When Asus’s Zenbook UX31E debuted last year, it seemed to almost single-handedly put Ultrabooks on the map. Its intriguing mix of good looks, performance, and price convinced many a skeptic, us included, that PCs could compete with the likes of Apple’s vaunted MacBook Air—at a price that catered to common folk.
The UX32Vd comes with a protective sleeve, as well as a small pouch for carrying two connector dongles: one USB-to-Ethernet, one Mini-VGA-to-VGA.
Fractal Design’s Define R3 chassis, which we reviewed in January 2011, impressed us with its combination of functionality and customizability at a low price. The Define R4 is an updated version of that chassis, and like its predecessor is tricked out for noise control—if not enthusiast building.
The Define R4 isn't much to look at on the outside, but Fractal Design has made some good tweaks to the system's insides to take it above and beyond its predecessor.
Not all midrange motherboards are created the same. Sure, these Z77motherboards all have a black-and-blue color scheme, and they all carry similar street prices, but differences emerge when it comes to features, specs, and performance. Which one should you pair with your new 22nm Ivy Bridge CPU? Glad you asked.
Everything about the Aegis Secure Key telegraphs that Apricorn is serious about the whole data-security thing. The Secure Key has 256-bit AES full hardware encryption, so it doesn’t require software or drivers—it’s completely platform-independent, and it will even work with USB On-the-Go devices like Android tablets. This is a big deal—many drives ship with software encryption clients, but those rarely include software compatibility beyond Mac and Windows.
Enter the wrong PIN 10 times and the Aegis will shred your data to prevent brute-force attacks.
Daring to be different, but falling a little short
The Level 10 GTS is a mid-tower based on a full-tower based on an overdesigned concept chassis, and the form factor has lost something in translation at each step, resulting in a chassis that’s a bit, well, weird.
The Phantom 410 inherits the good looks of its full-tower predecessor but adds some tweaks of its own. It’s a great-looking case in any color (we’ve used white and red for builds), but the gunmetal gray is spectacular. The paint is thick and luxurious to the touch, enough to give the Phantom 410 a much better feel than the MSI Ravager, which uses similar chassis tooling. Like the full-tower Phantom, the 410 has plastic shrouds on the top and front panels, which increase the size of the case (and make it impossible to rest anything on top). The top shroud contains two USB 3.0 ports, two USB 2.0 ports, audio jacks, and a three-speed fan controller—as well as the seven fan-control cables that lead from it.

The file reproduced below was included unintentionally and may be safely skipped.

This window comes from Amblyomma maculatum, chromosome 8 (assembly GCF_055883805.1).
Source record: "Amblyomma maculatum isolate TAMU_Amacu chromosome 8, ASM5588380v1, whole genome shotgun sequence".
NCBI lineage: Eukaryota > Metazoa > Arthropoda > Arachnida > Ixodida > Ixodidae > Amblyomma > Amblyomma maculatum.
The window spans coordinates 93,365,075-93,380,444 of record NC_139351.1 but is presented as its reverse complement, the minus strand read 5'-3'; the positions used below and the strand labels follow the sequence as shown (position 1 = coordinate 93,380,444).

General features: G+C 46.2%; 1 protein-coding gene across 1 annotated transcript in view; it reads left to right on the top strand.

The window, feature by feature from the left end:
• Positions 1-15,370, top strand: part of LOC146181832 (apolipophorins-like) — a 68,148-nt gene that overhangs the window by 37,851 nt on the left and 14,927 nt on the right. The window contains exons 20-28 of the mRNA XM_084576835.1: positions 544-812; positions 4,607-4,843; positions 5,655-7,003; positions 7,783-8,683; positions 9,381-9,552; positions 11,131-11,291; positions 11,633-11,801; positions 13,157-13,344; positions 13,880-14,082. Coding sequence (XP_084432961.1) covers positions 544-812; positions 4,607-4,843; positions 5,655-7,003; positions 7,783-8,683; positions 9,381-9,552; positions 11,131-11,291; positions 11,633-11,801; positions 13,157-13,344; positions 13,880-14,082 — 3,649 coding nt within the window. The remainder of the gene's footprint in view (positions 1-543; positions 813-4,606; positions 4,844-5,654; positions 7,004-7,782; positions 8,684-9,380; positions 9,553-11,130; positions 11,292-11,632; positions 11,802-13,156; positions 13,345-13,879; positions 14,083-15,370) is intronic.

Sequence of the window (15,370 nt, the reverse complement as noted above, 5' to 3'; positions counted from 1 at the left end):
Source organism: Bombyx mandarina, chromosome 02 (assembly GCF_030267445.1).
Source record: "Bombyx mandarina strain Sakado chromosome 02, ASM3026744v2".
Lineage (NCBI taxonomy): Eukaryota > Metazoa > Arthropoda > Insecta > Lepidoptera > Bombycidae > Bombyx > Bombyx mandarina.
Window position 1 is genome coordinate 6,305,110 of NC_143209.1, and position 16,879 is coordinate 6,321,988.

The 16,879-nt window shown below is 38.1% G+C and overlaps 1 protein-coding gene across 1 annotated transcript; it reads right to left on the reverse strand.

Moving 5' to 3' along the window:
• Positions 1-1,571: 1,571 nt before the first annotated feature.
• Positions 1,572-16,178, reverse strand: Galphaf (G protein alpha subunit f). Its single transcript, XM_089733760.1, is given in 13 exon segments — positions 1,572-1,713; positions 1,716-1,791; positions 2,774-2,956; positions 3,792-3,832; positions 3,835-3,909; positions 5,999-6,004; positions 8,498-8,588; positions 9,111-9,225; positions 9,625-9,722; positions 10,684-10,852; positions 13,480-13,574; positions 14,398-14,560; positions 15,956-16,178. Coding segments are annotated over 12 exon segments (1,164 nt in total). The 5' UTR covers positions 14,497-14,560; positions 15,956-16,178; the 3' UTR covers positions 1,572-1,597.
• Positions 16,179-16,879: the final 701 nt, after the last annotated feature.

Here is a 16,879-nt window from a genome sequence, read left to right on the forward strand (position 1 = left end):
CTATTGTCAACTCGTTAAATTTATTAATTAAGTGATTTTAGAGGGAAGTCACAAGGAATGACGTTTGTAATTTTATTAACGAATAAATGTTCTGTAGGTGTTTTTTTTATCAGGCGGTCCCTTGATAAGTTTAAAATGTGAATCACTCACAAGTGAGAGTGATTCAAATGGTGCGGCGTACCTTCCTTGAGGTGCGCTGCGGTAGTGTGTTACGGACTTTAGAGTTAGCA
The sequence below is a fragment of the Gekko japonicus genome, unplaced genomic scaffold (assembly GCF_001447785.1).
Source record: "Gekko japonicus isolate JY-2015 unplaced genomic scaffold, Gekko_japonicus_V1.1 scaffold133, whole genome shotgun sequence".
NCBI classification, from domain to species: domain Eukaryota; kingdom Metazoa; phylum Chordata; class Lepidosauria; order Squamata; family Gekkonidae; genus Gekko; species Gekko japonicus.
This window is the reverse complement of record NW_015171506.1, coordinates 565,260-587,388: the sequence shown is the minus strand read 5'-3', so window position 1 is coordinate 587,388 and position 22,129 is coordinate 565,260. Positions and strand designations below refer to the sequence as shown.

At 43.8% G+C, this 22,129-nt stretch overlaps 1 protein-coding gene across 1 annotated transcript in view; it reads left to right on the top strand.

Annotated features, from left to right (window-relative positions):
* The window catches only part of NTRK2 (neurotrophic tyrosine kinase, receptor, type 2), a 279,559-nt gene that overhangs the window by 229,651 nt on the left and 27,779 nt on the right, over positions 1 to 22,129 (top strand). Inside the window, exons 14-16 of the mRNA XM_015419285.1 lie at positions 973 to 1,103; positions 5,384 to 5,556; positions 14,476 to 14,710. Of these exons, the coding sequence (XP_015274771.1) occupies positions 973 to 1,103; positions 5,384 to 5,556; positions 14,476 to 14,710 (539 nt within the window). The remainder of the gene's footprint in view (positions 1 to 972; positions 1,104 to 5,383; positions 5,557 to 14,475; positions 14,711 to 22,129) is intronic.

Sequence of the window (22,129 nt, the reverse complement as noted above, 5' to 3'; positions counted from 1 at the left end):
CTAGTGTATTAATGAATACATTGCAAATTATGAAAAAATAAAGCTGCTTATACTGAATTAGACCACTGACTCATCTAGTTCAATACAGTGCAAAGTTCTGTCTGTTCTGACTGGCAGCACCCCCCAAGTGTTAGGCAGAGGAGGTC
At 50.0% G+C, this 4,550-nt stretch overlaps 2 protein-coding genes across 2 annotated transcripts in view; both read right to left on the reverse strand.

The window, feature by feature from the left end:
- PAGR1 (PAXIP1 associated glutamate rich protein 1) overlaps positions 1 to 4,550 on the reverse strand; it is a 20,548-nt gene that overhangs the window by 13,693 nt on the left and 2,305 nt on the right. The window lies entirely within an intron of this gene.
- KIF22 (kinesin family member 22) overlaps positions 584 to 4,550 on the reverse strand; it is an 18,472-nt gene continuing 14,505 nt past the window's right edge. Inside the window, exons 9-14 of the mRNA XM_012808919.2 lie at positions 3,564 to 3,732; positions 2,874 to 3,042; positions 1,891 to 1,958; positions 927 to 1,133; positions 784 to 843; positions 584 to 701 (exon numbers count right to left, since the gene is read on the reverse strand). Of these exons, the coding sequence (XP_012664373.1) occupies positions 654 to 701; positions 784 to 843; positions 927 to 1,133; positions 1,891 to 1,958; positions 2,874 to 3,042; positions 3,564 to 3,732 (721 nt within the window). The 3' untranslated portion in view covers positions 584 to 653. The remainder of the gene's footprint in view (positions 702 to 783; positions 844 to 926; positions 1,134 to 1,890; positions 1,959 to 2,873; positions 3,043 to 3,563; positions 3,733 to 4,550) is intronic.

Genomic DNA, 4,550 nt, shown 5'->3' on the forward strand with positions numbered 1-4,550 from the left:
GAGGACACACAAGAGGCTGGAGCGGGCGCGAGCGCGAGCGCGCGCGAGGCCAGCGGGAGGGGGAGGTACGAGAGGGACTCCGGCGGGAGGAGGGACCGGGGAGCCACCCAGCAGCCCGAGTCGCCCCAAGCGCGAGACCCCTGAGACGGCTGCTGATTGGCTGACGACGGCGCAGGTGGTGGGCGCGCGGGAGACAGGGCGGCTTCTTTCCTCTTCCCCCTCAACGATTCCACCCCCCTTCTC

Corsair’s Obsidian 550D comes packed with sound-dampening acoustical foam (nearly half an inch on its side panel), but it’s not just Corsair’s dedication to quiet that has us wowed. It’s the 550D’s interactivity: Gaining access to most of the steel case’s fan mounts (two 12cm mounts on the top, two preinstalled 12cm fans on the front, and two 12cm fan mounts on the case’s side) only requires you to push on a panel. Out it pops and in you go. The case’s side panels receive a similar treatment: Just hit a button on the rear of the case and bam—you can take them right off.
The MSI Ravager looks like it was extruded from Monster Energy cans. Its exterior is black-painted SECC steel with bright blue claw-mark decals, and the inside is black with the mobo tray, drive trays, slot covers, and optical bay mechanisms picked out in bright blue.
Call us suckers for military theming, but Corsair’s Vengeance C70 is a beautiful steel case that’s every bit as functional as it is fun to look at. The system sports a hefty arsenal: no fewer than six screwless hard drive trays and three screwless 5.25-inch bays in addition to one 12cm fan in the case’s rear and two directly to the left of the system’s hard drive bays. You can add two additional 12cm fans to the system’s front and two on top— arranged perfectly for a 240mm water-cooling radiator, if that’s your calling.